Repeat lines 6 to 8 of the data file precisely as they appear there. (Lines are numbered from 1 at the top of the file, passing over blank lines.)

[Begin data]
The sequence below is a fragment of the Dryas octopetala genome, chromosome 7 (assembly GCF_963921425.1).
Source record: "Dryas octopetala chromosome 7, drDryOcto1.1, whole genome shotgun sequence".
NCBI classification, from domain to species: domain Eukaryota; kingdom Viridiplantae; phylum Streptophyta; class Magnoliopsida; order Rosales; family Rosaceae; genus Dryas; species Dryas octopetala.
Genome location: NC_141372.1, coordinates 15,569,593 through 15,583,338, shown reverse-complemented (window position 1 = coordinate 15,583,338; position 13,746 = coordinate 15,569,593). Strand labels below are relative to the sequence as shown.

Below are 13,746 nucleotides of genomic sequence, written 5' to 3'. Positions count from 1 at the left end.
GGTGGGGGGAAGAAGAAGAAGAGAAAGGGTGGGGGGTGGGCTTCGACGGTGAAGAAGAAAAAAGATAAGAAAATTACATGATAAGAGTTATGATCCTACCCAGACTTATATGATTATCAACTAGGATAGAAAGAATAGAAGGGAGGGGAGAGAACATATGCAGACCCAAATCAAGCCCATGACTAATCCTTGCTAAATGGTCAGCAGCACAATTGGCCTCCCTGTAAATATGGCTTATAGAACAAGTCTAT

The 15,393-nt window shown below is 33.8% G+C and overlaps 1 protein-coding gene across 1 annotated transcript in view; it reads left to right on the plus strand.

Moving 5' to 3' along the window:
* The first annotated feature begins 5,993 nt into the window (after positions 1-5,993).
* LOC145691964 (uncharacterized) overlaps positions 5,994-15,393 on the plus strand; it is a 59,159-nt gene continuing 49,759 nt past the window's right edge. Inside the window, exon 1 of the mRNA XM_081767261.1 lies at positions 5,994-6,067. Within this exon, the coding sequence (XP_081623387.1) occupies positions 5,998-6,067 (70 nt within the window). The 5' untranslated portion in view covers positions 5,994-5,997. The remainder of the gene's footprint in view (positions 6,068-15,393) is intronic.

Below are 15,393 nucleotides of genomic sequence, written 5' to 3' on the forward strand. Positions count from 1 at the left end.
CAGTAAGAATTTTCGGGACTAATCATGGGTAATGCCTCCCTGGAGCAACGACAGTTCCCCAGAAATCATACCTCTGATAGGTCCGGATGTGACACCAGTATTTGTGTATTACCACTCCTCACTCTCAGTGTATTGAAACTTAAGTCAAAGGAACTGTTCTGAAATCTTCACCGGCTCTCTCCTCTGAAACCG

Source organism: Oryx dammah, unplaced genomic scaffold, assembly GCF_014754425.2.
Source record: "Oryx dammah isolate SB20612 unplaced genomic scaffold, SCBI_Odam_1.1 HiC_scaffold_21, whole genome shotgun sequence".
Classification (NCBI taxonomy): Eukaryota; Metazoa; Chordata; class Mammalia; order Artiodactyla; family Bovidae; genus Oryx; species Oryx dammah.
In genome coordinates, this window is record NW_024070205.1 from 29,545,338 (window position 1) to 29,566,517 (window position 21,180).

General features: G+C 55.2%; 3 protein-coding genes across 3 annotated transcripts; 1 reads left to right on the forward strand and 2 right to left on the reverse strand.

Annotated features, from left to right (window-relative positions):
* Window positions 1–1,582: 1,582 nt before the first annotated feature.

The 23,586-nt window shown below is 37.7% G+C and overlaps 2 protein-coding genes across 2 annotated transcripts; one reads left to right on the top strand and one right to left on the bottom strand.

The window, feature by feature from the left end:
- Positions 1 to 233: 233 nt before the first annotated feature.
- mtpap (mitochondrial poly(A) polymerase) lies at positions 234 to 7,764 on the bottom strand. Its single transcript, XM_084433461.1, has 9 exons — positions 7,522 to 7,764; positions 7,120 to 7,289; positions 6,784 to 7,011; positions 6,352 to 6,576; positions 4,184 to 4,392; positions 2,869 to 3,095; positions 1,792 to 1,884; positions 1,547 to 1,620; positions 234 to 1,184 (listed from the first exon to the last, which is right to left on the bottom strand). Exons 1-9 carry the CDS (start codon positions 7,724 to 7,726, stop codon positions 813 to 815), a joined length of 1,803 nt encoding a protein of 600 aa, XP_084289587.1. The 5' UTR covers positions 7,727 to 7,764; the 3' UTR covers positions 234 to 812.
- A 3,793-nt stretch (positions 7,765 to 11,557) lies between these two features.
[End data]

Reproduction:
GGTGGGGGGAAGAAGAAGAAGAGAAAGGGTGGGGGGTGGGCTTCGACGGTGAAGAAGAAAAAAGATAAGAAAATTACATGATAAGAGTTATGATCCTACCCAGACTTATATGATTATCAACTAGGATAGAAAGAATAGAAGGGAGGGGAGAGAACATATGCAGACCCAAATCAAGCCCATGACTAATCCTTGCTAAATGGTCAGCAGCACAATTGGCCTCCCTGTAAATATGGCTTATAGAACAAGTCTAT

The 15,393-nt window shown below is 33.8% G+C and overlaps 1 protein-coding gene across 1 annotated transcript in view; it reads left to right on the plus strand.

Moving 5' to 3' along the window: